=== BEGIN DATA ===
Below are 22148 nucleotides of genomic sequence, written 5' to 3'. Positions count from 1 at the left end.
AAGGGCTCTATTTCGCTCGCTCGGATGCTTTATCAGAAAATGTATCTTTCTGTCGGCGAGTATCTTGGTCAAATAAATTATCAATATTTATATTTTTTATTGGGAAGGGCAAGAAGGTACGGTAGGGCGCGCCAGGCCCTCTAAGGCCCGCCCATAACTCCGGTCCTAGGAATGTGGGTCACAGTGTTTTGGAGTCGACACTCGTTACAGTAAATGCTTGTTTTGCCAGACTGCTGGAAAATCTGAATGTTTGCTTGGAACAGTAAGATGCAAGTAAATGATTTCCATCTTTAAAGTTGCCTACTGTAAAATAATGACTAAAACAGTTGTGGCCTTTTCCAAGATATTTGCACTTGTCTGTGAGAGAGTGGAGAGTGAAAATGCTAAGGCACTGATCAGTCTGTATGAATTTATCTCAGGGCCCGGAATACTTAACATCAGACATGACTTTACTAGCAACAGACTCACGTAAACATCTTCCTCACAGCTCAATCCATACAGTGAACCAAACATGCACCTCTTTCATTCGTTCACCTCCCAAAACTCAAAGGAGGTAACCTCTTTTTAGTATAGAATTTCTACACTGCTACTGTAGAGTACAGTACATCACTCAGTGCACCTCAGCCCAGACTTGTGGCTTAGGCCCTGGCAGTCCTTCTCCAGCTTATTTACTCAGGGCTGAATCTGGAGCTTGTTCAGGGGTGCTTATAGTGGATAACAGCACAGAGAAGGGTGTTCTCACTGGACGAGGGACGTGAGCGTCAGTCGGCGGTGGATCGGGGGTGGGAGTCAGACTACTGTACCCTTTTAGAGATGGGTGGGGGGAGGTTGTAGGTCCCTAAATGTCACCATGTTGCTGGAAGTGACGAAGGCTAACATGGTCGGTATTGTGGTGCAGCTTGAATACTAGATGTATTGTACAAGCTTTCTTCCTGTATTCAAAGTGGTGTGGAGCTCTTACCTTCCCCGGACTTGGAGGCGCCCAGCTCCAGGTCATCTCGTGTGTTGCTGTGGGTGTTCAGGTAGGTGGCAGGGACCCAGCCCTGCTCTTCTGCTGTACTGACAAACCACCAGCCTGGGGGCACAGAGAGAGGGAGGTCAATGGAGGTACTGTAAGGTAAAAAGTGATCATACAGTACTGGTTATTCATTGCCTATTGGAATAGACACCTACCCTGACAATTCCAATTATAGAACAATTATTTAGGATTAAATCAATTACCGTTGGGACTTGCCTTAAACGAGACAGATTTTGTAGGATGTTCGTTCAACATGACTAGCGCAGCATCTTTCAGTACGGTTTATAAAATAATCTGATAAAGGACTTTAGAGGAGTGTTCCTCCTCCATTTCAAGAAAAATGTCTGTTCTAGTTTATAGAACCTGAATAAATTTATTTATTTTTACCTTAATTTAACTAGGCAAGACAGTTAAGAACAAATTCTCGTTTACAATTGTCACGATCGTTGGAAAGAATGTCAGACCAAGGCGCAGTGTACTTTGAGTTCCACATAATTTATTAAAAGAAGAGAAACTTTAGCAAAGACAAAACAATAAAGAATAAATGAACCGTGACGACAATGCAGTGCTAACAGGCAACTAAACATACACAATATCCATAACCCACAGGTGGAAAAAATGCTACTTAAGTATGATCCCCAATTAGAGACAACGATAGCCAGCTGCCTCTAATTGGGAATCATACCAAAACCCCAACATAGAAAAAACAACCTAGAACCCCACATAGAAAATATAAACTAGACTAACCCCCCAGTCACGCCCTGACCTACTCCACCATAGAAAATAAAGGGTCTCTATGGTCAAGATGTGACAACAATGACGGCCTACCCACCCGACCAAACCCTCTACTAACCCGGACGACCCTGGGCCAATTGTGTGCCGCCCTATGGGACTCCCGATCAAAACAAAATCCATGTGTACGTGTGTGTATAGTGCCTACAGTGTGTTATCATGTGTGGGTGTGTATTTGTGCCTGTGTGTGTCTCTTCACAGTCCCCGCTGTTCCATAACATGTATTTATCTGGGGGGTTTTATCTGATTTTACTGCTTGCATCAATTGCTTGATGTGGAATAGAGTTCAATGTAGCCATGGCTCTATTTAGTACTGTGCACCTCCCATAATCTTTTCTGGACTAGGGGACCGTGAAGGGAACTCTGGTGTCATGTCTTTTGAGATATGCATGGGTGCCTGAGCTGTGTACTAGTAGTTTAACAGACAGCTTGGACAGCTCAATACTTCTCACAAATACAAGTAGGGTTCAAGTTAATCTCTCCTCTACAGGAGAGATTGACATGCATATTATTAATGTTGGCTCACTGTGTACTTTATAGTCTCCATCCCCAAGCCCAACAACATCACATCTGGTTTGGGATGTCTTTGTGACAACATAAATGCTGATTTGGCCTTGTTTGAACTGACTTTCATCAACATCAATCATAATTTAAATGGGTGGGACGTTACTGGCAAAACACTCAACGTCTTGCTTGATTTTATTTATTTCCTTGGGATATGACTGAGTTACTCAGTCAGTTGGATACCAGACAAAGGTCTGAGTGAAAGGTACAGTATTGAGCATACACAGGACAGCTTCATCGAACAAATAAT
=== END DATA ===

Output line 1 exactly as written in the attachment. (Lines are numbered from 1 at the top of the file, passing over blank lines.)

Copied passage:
Below are 22148 nucleotides of genomic sequence, written 5' to 3'. Positions count from 1 at the left end.